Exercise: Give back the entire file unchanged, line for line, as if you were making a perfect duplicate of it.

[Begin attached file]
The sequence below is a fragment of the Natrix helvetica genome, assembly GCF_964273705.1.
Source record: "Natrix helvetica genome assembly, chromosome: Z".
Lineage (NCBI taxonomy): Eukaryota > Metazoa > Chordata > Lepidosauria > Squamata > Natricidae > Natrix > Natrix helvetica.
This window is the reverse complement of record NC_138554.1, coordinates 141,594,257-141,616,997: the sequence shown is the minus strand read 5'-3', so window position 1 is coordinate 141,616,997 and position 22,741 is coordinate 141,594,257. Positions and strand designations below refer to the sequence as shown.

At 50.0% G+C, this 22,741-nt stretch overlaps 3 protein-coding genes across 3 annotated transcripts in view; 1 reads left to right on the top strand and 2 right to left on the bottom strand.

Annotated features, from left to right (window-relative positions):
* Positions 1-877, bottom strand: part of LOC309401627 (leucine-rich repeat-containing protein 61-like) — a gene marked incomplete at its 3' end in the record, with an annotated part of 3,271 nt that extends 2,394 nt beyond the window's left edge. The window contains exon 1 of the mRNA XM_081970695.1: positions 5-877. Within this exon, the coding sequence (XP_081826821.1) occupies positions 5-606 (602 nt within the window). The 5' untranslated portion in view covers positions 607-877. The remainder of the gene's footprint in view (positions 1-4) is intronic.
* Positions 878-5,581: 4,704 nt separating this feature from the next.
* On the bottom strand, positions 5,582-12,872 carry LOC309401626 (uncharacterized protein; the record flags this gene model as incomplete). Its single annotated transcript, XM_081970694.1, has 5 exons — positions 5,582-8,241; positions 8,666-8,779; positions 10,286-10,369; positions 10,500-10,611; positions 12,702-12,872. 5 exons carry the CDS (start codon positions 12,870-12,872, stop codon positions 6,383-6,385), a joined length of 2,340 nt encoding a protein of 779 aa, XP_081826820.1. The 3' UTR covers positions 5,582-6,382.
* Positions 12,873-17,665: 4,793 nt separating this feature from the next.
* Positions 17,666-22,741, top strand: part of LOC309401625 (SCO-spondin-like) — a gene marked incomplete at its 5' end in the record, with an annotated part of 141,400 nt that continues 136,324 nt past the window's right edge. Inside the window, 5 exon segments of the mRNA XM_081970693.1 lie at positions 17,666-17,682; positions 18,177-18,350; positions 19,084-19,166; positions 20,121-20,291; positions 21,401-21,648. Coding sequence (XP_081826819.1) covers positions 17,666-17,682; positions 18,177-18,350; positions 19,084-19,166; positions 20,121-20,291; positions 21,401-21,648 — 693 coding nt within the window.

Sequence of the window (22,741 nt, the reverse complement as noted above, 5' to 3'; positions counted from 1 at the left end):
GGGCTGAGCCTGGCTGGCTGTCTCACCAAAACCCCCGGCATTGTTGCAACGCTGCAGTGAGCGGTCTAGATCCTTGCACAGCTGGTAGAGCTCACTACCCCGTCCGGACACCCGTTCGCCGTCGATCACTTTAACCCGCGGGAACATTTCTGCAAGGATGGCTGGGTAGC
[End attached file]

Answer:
The sequence below is a fragment of the Natrix helvetica genome, assembly GCF_964273705.1.
Source record: "Natrix helvetica genome assembly, chromosome: Z".
Lineage (NCBI taxonomy): Eukaryota > Metazoa > Chordata > Lepidosauria > Squamata > Natricidae > Natrix > Natrix helvetica.
This window is the reverse complement of record NC_138554.1, coordinates 141,594,257-141,616,997: the sequence shown is the minus strand read 5'-3', so window position 1 is coordinate 141,616,997 and position 22,741 is coordinate 141,594,257. Positions and strand designations below refer to the sequence as shown.

At 50.0% G+C, this 22,741-nt stretch overlaps 3 protein-coding genes across 3 annotated transcripts in view; 1 reads left to right on the top strand and 2 right to left on the bottom strand.

Annotated features, from left to right (window-relative positions):
* Positions 1-877, bottom strand: part of LOC309401627 (leucine-rich repeat-containing protein 61-like) — a gene marked incomplete at its 3' end in the record, with an annotated part of 3,271 nt that extends 2,394 nt beyond the window's left edge. The window contains exon 1 of the mRNA XM_081970695.1: positions 5-877. Within this exon, the coding sequence (XP_081826821.1) occupies positions 5-606 (602 nt within the window). The 5' untranslated portion in view covers positions 607-877. The remainder of the gene's footprint in view (positions 1-4) is intronic.
* Positions 878-5,581: 4,704 nt separating this feature from the next.
* On the bottom strand, positions 5,582-12,872 carry LOC309401626 (uncharacterized protein; the record flags this gene model as incomplete). Its single annotated transcript, XM_081970694.1, has 5 exons — positions 5,582-8,241; positions 8,666-8,779; positions 10,286-10,369; positions 10,500-10,611; positions 12,702-12,872. 5 exons carry the CDS (start codon positions 12,870-12,872, stop codon positions 6,383-6,385), a joined length of 2,340 nt encoding a protein of 779 aa, XP_081826820.1. The 3' UTR covers positions 5,582-6,382.
* Positions 12,873-17,665: 4,793 nt separating this feature from the next.
* Positions 17,666-22,741, top strand: part of LOC309401625 (SCO-spondin-like) — a gene marked incomplete at its 5' end in the record, with an annotated part of 141,400 nt that continues 136,324 nt past the window's right edge. Inside the window, 5 exon segments of the mRNA XM_081970693.1 lie at positions 17,666-17,682; positions 18,177-18,350; positions 19,084-19,166; positions 20,121-20,291; positions 21,401-21,648. Coding sequence (XP_081826819.1) covers positions 17,666-17,682; positions 18,177-18,350; positions 19,084-19,166; positions 20,121-20,291; positions 21,401-21,648 — 693 coding nt within the window.

Sequence of the window (22,741 nt, the reverse complement as noted above, 5' to 3'; positions counted from 1 at the left end):
GGGCTGAGCCTGGCTGGCTGTCTCACCAAAACCCCCGGCATTGTTGCAACGCTGCAGTGAGCGGTCTAGATCCTTGCACAGCTGGTAGAGCTCACTACCCCGTCCGGACACCCGTTCGCCGTCGATCACTTTAACCCGCGGGAACATTTCTGCAAGGATGGCTGGGTAGC